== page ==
Jozy Altidore wants U.S. to take hard look in mirror after Costa Rica loss
Jozy Altidore believes he and his United States teammates need to take a look in the mirror following a humiliating 4-0 loss to Costa Rica in CONCACAF World Cup qualifying on Tuesday.
The Americans were overrun by Los Ticos, who badly exposed the U.S. defense, and offered little purchase in the attacking third to hand Jurgen Klinsmann's team a second-consecutive loss to start the Hexagonal stage on the road to Russia.
The U.S. was undone on Friday by a last-gasp Rafa Marquez header to lose 2-1 to Mexico, in a match in which Klinsmann's tactics came under fire after he lined the team up in a rarely used 3-5-2 formation to start the game.
Altidore, 27, played down suggestions that the team's tactics were to blame following the two defeats, instead suggesting it was time for the team to do some soul searching before qualifying resumes in March of 2017.
"It is about playing for the shirt and having that desire to come out here and compete," Altidore said. "The other stuff is irrelevant, the tactics, how your formation is. First you have to come out here and you have play for the shirt and what it represents. And we need to be better. I wish I had all the answers but at the end of the day we lacked that.
"It is part of being professional. You take it for what it is. You don't sweep it under the rug by any means. You look at it, analyze it and figure out how to be better. It is on us to stay forward.
"[It is about] looking at each other in the mirror. Being honest with each other and having some honest conversations. Going all around the room and making sure when we are coming back in March, the first thing we are doing is competing."
U.S. captain Michael Bradley echoed those sentiments, while articulating some of the unique challenges that playing for the national team presents coaches and players.
"The reality is that it is a unique situation," Bradley said. "This isn't a club team where you go back and you have all sorts of time together. Regardless there is a need to support each other in moments like this. It does no good to point fingers and be looking around trying to figure out who you can throw under the bus.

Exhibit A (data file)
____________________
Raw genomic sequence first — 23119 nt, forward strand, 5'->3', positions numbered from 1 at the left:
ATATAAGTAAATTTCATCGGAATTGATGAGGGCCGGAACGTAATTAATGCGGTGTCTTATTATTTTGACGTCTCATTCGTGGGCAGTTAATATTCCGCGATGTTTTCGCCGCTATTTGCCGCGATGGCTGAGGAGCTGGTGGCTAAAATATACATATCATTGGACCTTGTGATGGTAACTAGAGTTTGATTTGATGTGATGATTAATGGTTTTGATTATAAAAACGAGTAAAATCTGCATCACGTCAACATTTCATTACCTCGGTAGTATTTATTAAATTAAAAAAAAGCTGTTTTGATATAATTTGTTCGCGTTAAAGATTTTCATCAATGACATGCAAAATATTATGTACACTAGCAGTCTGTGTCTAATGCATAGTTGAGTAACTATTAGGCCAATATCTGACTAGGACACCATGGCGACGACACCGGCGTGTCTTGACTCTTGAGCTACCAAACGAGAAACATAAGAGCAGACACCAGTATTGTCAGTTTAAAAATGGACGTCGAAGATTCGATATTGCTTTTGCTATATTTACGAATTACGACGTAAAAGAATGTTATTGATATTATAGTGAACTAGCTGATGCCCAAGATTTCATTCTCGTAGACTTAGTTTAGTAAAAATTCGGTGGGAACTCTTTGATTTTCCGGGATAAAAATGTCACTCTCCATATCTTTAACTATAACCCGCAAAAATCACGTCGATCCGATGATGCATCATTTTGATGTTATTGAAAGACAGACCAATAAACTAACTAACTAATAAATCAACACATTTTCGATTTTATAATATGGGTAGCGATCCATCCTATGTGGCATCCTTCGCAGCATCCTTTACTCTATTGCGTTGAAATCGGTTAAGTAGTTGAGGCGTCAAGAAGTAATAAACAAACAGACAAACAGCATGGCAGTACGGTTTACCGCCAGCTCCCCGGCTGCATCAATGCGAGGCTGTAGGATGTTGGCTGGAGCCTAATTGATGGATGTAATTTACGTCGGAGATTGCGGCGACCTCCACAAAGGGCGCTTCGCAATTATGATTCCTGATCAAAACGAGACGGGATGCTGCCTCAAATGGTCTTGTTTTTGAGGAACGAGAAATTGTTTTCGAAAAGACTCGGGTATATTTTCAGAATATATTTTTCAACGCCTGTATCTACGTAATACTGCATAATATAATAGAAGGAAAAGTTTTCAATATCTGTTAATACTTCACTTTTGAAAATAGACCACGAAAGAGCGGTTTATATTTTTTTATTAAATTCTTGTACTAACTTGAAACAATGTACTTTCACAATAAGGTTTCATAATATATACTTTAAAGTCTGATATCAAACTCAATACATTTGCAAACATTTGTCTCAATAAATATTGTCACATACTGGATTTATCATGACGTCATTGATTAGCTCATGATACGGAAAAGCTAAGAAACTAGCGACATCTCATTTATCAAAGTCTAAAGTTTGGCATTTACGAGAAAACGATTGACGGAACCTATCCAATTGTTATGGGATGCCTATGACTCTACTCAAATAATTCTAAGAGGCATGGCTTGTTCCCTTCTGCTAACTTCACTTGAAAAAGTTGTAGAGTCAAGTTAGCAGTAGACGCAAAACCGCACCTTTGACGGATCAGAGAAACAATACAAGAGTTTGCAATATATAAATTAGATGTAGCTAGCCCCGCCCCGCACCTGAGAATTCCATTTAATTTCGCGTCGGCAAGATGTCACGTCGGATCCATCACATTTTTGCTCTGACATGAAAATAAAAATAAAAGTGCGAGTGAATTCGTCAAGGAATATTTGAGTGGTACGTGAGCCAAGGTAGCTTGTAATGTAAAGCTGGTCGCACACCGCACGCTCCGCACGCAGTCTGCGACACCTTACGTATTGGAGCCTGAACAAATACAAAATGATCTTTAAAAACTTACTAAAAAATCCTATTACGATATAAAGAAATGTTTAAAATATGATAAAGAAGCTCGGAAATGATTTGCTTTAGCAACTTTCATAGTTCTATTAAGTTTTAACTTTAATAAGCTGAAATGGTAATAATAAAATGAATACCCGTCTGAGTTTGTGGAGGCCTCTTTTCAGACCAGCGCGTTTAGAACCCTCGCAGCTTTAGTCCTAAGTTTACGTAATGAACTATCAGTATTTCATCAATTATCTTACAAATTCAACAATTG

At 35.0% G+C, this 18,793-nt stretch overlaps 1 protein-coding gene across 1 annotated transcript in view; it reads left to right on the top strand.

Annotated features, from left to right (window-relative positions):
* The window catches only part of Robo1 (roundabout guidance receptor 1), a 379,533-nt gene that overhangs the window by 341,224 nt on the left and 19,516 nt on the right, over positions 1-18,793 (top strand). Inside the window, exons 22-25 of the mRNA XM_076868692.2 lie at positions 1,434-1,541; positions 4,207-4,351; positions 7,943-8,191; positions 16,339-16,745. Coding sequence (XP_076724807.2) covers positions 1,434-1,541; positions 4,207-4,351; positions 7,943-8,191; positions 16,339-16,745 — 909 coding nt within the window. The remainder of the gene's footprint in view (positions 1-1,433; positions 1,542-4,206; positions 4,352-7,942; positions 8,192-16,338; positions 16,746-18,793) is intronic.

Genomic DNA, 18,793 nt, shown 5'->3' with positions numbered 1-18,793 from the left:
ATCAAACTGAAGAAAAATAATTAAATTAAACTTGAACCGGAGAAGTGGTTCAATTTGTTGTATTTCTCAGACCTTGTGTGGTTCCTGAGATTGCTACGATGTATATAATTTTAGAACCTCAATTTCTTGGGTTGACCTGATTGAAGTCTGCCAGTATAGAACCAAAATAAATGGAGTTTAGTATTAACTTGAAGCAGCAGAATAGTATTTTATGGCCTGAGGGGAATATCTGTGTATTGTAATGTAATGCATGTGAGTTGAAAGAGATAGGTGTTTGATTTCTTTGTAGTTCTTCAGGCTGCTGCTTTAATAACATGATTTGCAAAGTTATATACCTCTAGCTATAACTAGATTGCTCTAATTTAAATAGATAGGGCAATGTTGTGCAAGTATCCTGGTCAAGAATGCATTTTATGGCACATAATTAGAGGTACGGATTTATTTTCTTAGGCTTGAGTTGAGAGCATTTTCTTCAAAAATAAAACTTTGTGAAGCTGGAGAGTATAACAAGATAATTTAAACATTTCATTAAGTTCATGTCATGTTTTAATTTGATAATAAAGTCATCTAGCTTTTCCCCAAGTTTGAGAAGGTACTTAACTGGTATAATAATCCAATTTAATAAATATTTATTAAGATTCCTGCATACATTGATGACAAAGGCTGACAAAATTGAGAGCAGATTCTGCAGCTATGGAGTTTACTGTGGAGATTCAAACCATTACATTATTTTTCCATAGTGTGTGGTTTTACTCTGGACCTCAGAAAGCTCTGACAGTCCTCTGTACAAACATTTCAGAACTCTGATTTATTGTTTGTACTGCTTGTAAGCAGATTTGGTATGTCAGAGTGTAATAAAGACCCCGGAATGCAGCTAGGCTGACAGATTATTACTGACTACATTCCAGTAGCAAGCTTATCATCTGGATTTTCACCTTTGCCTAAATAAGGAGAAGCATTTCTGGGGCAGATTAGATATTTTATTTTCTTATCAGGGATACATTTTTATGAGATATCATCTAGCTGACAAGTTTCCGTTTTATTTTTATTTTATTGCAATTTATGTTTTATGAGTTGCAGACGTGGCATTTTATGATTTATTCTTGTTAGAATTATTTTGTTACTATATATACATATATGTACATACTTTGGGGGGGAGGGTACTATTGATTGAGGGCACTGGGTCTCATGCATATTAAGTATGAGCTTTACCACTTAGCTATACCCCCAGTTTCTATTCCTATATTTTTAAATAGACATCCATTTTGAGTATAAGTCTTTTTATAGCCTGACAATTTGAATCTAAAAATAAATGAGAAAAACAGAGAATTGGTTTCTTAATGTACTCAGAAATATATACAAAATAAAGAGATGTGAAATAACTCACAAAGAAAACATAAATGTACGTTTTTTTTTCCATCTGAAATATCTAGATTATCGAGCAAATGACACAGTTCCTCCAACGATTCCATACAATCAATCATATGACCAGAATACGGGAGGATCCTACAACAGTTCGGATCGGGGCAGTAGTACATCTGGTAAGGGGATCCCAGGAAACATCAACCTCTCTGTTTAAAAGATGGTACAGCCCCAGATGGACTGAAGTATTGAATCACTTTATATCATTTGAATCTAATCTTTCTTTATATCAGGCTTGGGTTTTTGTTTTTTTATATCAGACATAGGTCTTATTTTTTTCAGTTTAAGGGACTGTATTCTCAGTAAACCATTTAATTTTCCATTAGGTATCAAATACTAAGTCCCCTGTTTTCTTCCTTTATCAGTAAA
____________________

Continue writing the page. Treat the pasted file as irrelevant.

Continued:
"That is not how it works and that's not what a real team is all about. It has just not been good enough this week, we all understand that and come March there is going to be the need to go after things in a strong way so we can start to put things right."
Those were strong words of solidarity from Bradley, who was called out by his manager along with Jermaine Jones following the Mexico loss for failing to execute the team's gameplan in midfield in the opening 25 minutes of the match.
Bradley and Jones implored Klinsmann to change his tactics against Mexico. The German coach did change things back to a 4-4-2 in that game and the team found an equalizer and had chances to win in the second half following the shift in formation.
Following the Costa Rica loss, Klinsmann did not directly criticize his players and said he still believed he was the right man to lead the team to Russia when asked by reporters.
"I think so," Klinsmann said. "But I obviously understand that when you lose two games, and especially to World Cup qualifiers right after each other, there will be a lot of comments. That's just part of the job.
"I told the team at the end that in the last cycle, we lost here [away to Costa Rica], too. We know we have to come back right away in March against Honduras at home.
"It doesn't matter about the system. It's about the collective compactness of the team. It's about the willingness to fight back. After the second goal, they didn't have that power or that drive to get back into the game. So absolutely you question a lot of things that you have done, and I take full responsibility. Six months ago we went to the semifinal at the Copa America Centenario. And now we have two defeats at the start of the Hexagonal. And that's how fast things can go in sports and soccer.
"When you lose 4-0 there are issues, absolutely. It's definitely the defeat that hurts the most in my five years. There's no doubt about it."
ESPN FC writer Doug McIntyre contributed to this story.
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